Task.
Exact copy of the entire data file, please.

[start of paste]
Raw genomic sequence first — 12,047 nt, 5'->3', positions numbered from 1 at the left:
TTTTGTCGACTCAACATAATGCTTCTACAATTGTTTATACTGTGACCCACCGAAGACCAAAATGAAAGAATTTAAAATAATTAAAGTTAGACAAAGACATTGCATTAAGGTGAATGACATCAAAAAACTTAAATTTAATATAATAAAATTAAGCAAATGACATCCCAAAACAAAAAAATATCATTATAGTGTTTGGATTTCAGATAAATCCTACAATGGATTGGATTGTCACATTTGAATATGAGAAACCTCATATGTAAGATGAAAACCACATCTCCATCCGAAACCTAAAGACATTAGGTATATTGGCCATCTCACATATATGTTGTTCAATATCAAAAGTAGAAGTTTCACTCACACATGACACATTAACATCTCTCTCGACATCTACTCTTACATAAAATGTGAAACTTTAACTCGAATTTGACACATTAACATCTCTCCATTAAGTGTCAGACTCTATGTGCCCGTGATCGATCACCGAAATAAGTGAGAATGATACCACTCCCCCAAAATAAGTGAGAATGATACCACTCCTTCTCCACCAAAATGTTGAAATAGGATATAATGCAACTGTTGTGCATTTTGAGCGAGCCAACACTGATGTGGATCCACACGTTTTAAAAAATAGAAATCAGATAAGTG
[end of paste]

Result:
Raw genomic sequence first — 12,047 nt, 5'->3', positions numbered from 1 at the left:
TTTTGTCGACTCAACATAATGCTTCTACAATTGTTTATACTGTGACCCACCGAAGACCAAAATGAAAGAATTTAAAATAATTAAAGTTAGACAAAGACATTGCATTAAGGTGAATGACATCAAAAAACTTAAATTTAATATAATAAAATTAAGCAAATGACATCCCAAAACAAAAAAATATCATTATAGTGTTTGGATTTCAGATAAATCCTACAATGGATTGGATTGTCACATTTGAATATGAGAAACCTCATATGTAAGATGAAAACCACATCTCCATCCGAAACCTAAAGACATTAGGTATATTGGCCATCTCACATATATGTTGTTCAATATCAAAAGTAGAAGTTTCACTCACACATGACACATTAACATCTCTCTCGACATCTACTCTTACATAAAATGTGAAACTTTAACTCGAATTTGACACATTAACATCTCTCCATTAAGTGTCAGACTCTATGTGCCCGTGATCGATCACCGAAATAAGTGAGAATGATACCACTCCCCCAAAATAAGTGAGAATGATACCACTCCTTCTCCACCAAAATGTTGAAATAGGATATAATGCAACTGTTGTGCATTTTGAGCGAGCCAACACTGATGTGGATCCACACGTTTTAAAAAATAGAAATCAGATAAGTG